Deep-Water Tactics For Muskies & Pike: Part 1

Weather conditions, water temperatures, food availability and fishing pressure can all play roles in sending pike and muskies into deep water.

Muskies and pike head for deep-water haunts for various reasons. Weather conditions, water temperatures, food availability and fishing pressure can all play roles singly or in combination. Successful trollers have ways of dredging up those deep-water fish, however. They use multiple rods, where legal, and run a variety of lures into the strike zone with planer boards and downriggers. Pike and muskie hunters have successfully borrowed these trolling devices from Great Lakes salmon trollers. Downriggers allow precise depth control, while planer boards spread lures over a wide area.

Sometimes, there’s no telling where muskies and pike will hold. They’ll often stage off feeding areas, holding in 25 feet to 40 feet of water some distance away from a rock bar, rock pile or submerged hump. They may even suspend only a few feet down in deep water, 100 or more feet from the structure. In any case, begin your efforts near structure where muskies and pike might feed, and expand your search from there, using sonar, downriggers, planer boards or both as the situation dictates.

With the use of a mast that mounts near the bow, large planer boards can be run a great distance off to the side of the boat. Smaller boards can be run inside the longer boards. Add downriggers to the formula and a team of three anglers can troll a wide swath at varying depths. When fishing multiple rigs, however, make sure you check load regulations. Some states allow only one rod per angler.

When a likely piece of structure has been located, such as an underwater hump, the tactic is to set the two outside lines about 80 feet out to each side with lures running 5 feet to 7 feet below the surface. The inside planer boards, set halfway between the boat and outside boards, should pull lures, which are running closer to the boat; this can be in the 12-foot to 15-foot range. Set the downriggers to run in the 20-foot to 25-foot range.

Once everything is rigged, it’s a simple matter of trolling in circles around the submerged hump. Make the initial circle fairly close to the hump, with each additional circle being a bit farther out. Systematically search the entire area. If you fail to connect with a predator, try again with the lures set at different depths. Drop the outer lures 8 feet to 10 feet, the inside 20 feet to 25 feet, and, the downriggers 30 feet to 35 feet. Resume the trolling search around the structure. This type of trolling can work on various types of structure. It’s just a matter of using a depthfinder to help keep you on the right track and to ensure that the lures are running at the proper depths.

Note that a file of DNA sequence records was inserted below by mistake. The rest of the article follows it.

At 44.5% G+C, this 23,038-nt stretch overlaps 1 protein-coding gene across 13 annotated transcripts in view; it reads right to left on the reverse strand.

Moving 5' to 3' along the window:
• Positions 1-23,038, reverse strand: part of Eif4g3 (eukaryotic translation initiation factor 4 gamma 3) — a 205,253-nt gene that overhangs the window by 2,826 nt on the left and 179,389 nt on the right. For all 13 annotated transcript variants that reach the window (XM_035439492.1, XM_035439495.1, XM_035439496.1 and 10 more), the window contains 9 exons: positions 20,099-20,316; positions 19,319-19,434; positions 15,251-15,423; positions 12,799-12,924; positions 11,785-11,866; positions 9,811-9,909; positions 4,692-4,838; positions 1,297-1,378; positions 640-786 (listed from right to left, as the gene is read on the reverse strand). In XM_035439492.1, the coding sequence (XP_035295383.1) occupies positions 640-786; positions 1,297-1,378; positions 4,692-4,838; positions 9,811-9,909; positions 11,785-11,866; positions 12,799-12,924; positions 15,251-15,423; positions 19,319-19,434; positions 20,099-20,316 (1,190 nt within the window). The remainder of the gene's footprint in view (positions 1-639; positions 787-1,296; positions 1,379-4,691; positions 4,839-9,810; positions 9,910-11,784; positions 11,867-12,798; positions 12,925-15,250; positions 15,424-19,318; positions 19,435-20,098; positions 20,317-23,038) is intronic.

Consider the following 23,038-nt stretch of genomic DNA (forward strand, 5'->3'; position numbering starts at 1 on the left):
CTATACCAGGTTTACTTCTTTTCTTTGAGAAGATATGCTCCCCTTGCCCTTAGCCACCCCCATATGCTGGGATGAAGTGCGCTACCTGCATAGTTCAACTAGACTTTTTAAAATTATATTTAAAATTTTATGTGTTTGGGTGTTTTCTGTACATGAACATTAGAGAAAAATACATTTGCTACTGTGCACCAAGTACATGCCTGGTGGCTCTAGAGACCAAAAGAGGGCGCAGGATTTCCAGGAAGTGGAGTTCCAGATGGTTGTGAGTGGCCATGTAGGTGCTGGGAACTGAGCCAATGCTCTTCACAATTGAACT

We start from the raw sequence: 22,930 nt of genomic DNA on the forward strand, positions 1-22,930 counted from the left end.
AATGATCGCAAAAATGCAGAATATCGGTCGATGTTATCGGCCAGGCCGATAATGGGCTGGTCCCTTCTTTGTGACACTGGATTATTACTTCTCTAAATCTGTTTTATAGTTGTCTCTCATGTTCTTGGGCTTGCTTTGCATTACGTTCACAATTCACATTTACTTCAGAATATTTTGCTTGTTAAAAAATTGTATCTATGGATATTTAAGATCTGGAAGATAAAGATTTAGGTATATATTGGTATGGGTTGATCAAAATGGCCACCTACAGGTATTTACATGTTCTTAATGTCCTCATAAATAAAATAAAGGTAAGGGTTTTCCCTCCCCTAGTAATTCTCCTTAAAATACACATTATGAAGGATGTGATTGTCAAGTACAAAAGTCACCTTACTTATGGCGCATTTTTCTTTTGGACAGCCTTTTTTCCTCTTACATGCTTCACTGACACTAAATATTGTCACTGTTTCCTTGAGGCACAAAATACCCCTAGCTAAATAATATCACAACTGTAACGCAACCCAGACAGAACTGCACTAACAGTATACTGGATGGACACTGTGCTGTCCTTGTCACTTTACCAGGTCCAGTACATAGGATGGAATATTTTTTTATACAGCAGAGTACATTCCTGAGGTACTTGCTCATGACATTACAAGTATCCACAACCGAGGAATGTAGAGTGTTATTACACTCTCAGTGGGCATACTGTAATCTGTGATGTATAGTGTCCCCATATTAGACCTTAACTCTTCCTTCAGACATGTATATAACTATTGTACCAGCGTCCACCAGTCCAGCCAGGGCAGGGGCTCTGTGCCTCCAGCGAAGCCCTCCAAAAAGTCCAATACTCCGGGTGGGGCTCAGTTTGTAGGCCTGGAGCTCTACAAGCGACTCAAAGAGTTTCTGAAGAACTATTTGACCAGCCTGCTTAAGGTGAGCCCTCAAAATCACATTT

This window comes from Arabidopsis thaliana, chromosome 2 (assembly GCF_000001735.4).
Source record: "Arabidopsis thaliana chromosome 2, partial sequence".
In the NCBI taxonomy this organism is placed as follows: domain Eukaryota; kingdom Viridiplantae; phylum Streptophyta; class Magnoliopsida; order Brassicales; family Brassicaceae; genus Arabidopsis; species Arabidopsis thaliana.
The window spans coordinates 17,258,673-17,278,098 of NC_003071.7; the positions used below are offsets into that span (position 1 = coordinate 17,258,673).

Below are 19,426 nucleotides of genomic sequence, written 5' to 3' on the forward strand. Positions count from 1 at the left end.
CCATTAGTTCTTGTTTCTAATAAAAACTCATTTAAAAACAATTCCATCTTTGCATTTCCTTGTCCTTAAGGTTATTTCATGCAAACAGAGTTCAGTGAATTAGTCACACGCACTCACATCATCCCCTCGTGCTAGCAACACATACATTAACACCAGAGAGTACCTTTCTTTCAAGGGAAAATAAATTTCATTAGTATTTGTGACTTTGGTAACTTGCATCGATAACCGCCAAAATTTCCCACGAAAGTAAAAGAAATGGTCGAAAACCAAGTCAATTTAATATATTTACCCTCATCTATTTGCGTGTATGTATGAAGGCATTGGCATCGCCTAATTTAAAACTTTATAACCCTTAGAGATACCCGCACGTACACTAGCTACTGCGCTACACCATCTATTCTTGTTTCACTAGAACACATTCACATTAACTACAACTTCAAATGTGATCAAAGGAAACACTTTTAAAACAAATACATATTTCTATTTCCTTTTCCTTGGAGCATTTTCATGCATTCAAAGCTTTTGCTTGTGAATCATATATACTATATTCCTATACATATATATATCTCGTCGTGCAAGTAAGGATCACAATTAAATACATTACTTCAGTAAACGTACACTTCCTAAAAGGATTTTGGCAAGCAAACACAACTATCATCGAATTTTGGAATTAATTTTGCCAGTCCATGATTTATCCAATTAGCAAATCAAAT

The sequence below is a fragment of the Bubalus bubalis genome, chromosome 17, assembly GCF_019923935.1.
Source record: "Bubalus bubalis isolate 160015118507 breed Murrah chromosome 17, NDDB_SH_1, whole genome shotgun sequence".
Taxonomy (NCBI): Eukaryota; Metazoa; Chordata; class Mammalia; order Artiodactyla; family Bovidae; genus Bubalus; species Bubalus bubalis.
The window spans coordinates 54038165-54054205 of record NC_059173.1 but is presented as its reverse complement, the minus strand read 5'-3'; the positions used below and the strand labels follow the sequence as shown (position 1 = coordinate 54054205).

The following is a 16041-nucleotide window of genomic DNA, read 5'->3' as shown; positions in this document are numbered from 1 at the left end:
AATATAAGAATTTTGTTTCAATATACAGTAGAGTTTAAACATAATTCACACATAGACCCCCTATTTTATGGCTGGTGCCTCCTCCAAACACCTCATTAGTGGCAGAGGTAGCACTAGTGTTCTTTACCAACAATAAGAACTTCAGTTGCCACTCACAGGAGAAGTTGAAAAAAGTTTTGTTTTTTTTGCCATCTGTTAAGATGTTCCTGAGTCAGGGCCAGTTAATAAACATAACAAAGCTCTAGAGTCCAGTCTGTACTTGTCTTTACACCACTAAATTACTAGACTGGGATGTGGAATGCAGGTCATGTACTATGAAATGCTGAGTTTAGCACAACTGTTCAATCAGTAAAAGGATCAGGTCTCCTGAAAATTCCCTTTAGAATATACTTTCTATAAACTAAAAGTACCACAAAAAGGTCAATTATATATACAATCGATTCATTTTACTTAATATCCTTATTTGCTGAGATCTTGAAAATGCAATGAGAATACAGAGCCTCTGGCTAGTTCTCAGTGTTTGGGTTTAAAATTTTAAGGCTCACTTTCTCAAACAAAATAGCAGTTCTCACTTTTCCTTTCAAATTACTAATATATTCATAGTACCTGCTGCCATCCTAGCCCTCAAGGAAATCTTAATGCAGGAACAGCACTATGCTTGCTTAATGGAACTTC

Crankbaits And Wire Line

Trolling over, around and through schools of suspended baitfish is also effective when it comes to locating deep-water pike and muskies. Once again, the angler should use a flasher, graph or LCD to find schools of suspended forage fish, and to determine how deep to run the lures. Downriggers aren’t the only solution for deep-water predators, however. Deep-diving crankbaits are excellent for working depths of 15 feet to 35 feet. If you use wire or lead-core line, you can work at even greater depths. There is no doubt that deep-diving lures work. Muskie legend Len Hartman made history with his crankbaits catching three muskies over 60 pounds (each is quite a testimonial in itself).

The drawback to these giant deep-divers is that you need arms like an Olympic weightlifter if you plan on trolling for more than a few hours. A set of high-quality rod holders can be invaluable in this situation. They make deep-water trolling more comfortable and fun, extending the hours you’re willing to devote to trolling.

In most cases, the boat’s forward movement will even set the hooks. Of course the hooks must be honed to perfect sharpness so the barbs will penetrate a muskie’s or pike’s bony mouth.

Wire line is the choice when the fish are holding deeper than the trolling lures will reach. Deep-water weedbeds or the deep edges of shallow weedbeds are perfect examples of this type of situation. Using a depthfinder, you can maintain trolling position along the edge, and allow the wire to take the lure to the proper depth. Another advantage wire line has over monofilament is that it will slice through vegetation. If you’re line is caught in vegetation, you need only give a good jerk or two on the rod. You don’t have to reel it in. This saves time and energy.

If wire-lining doesn’t suit you, a simple three-way swivel, rigged with a heavy sinker at the end of a 6-inch dropline, will sometimes suffice. The three-way rig works much like a downrigger, except that you’ll have to fight the sinker’s weight, as well as the fish. Normally, you’ll fish a three-way rig in the 20-foot or 30-foot depths. The 4 ounces to 8 ounces required to sink a small lure to the desired trolling depth is not enough to hinder an angler who is using heavy tackle.

Late fall is prime time for using a three-way rig to take trophy northerns. Weather transitions and falling water temperatures push pike into deeper water. The fish will be feeding, but you’ll have to reduce trolling speed and run the bait right over them. Baits such as Fat Raps, Rat-L-Traps, Rattlin’ Raps or No.13 Floating Rapalas often work best. Colors such as chartreuse, fluorescent orange, bright yellow or combinations of these colors really turn on late-fall pike.

Read more about deep water tactics in Part 2.

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